A concordat has been agreed by universities, medical research charities, pharmaceutical companies and the government to create greater transparency in animal research. This is a step toward safe-guarding the high quality and economically important scientific work which goes on in the UK and could not come at a more important time. A recent IpsosMORI poll shows a slight dip in public support for animal research. The public represent, to different degrees, scientists, customers and bosses. This reduced support will only embolden anti-vivisection groups who have recently lobbied and intimidated various airlines and ferry companies into ceasing transport of live animals for legitimate medical research. I have launched a petition to demand that the government provide these hauliers the protection and support they require to resume the transport of animals. Please sign it here.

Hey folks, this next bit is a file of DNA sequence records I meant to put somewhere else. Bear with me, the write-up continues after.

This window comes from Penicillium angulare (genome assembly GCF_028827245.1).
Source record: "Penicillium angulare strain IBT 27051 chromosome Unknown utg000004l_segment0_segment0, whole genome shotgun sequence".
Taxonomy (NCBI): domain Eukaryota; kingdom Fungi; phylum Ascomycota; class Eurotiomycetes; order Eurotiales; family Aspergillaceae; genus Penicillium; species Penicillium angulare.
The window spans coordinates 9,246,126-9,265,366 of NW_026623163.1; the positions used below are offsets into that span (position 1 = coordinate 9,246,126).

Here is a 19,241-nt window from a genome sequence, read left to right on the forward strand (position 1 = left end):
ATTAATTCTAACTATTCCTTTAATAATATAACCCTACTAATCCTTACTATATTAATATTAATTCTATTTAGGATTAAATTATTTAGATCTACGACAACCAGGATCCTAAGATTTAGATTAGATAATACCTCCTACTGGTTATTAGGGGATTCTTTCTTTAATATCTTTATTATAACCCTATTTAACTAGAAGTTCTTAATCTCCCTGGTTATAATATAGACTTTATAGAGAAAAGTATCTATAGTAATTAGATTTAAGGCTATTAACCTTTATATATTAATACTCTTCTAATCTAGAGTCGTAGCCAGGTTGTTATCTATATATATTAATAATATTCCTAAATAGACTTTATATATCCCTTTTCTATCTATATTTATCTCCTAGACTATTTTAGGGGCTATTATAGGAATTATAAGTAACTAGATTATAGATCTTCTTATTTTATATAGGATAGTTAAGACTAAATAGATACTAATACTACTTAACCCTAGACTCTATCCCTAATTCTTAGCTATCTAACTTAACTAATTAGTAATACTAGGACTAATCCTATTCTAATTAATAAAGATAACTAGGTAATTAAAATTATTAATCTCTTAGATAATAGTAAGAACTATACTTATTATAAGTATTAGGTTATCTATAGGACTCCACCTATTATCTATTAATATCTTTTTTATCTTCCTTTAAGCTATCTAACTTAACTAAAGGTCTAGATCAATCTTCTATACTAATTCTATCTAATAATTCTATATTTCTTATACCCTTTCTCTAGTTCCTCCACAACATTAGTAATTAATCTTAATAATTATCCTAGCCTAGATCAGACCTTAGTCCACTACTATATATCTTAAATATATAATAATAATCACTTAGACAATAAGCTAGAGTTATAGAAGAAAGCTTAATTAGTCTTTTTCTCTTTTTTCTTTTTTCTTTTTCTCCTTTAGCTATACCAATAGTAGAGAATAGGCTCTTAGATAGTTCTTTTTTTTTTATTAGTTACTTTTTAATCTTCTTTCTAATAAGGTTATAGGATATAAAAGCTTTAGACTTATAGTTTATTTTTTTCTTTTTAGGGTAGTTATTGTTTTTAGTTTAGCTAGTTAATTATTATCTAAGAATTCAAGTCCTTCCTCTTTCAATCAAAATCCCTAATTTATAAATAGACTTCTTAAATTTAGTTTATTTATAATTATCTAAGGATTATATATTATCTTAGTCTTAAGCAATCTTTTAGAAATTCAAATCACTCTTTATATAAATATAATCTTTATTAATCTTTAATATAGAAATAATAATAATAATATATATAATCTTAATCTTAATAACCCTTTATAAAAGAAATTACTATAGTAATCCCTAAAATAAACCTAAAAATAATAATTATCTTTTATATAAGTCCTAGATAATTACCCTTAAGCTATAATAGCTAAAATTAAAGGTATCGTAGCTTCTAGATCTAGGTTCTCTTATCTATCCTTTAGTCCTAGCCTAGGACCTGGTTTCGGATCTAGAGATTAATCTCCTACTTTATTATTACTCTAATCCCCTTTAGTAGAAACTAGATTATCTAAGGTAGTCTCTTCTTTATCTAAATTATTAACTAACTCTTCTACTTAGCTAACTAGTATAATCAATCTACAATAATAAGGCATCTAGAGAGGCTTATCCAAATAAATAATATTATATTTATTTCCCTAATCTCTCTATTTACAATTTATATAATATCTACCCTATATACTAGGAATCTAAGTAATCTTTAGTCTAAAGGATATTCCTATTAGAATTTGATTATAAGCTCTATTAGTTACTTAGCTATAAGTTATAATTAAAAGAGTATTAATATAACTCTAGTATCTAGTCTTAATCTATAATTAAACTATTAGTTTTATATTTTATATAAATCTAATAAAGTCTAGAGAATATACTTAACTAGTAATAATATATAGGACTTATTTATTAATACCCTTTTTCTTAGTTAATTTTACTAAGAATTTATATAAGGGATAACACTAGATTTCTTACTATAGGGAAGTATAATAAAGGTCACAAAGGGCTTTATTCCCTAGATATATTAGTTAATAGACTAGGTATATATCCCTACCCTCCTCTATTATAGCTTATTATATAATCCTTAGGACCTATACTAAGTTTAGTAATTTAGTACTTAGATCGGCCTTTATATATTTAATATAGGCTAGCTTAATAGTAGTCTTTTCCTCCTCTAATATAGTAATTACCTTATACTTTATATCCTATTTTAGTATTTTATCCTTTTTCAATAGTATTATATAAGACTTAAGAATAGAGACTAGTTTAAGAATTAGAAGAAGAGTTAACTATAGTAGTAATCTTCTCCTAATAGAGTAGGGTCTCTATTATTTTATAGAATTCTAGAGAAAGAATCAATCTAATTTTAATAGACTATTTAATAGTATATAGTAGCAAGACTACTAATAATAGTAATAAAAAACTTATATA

Actions like this will show the government that the scientific community and the general public view the lobbying of anti-vivisectionists as undemocratic. In the spirit of greater openness,the scientific community must take on the arguments of anti-vivisectionist groups whilst doing far more to inform the public. Greater public understanding will bring this debate into the light, where these campaigns of innuendo can no longer persuade. No scientist can legally be pro-animal research in the way that anti-vivisectionist groups claim. By law we must exhaust all other avenues before using animals and legally we must work towards the “3R’s” of reduction, refinement and replacement. The UK is considered the best in the world for safeguarding the welfare of animals in research facilities. We must also become world-leaders at informing and being transparent. This will ultimately safeguard our industry, the economy, animals and the public’s health.
IMAGE: Understanding Animal Research/Wellcome Images